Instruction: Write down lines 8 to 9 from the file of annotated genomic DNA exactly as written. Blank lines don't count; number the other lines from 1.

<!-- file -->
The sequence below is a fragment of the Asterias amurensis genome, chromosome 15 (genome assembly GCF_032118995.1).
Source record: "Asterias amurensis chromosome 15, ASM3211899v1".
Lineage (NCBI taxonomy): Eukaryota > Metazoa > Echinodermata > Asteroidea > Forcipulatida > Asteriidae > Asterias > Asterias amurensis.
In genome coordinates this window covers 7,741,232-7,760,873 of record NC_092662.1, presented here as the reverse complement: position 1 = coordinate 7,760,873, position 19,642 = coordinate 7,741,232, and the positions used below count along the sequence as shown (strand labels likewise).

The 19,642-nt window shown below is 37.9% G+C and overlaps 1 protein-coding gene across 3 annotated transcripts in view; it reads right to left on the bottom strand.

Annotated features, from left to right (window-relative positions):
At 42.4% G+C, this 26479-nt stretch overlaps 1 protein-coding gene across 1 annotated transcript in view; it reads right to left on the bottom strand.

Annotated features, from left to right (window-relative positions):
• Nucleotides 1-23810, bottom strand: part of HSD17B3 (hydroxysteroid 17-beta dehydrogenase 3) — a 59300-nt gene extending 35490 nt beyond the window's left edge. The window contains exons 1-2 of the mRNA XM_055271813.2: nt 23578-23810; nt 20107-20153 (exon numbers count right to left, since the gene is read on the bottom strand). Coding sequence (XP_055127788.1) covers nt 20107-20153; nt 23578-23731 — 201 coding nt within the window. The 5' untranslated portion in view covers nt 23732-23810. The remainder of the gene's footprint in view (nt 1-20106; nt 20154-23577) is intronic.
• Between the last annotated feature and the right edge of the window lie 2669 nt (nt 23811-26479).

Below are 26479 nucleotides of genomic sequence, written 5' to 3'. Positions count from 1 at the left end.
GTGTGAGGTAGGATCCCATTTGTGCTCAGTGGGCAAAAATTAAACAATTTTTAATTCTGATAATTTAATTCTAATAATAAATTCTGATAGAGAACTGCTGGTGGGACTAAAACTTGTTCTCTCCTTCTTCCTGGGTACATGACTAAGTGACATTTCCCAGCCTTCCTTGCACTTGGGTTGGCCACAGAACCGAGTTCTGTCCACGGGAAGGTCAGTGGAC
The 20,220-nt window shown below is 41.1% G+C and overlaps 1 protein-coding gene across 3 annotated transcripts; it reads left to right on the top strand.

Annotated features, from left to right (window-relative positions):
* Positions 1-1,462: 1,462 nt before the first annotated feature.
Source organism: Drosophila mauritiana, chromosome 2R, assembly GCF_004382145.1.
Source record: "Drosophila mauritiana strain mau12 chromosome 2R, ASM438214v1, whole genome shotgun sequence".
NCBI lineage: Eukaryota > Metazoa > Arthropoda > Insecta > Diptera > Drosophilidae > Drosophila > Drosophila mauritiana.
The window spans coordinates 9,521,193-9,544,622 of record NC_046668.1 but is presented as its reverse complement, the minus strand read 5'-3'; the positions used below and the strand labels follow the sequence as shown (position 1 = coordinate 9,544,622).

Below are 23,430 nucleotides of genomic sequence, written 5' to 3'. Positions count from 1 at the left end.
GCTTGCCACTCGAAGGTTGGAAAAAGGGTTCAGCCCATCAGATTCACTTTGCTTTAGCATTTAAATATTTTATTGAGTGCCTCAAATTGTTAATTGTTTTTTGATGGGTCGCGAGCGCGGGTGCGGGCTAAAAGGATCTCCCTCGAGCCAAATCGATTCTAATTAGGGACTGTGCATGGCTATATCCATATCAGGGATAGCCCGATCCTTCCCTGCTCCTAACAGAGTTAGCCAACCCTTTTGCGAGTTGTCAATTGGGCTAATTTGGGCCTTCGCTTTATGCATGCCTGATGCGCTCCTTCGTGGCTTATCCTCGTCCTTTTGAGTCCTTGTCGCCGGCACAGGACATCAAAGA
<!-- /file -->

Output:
Annotated features, from left to right (window-relative positions):
• Nucleotides 1-23810, bottom strand: part of HSD17B3 (hydroxysteroid 17-beta dehydrogenase 3) — a 59300-nt gene extending 35490 nt beyond the window's left edge. The window contains exons 1-2 of the mRNA XM_055271813.2: nt 23578-23810; nt 20107-20153 (exon numbers count right to left, since the gene is read on the bottom strand). Coding sequence (XP_055127788.1) covers nt 20107-20153; nt 23578-23731 — 201 coding nt within the window. The 5' untranslated portion in view covers nt 23732-23810. The remainder of the gene's footprint in view (nt 1-20106; nt 20154-23577) is intronic.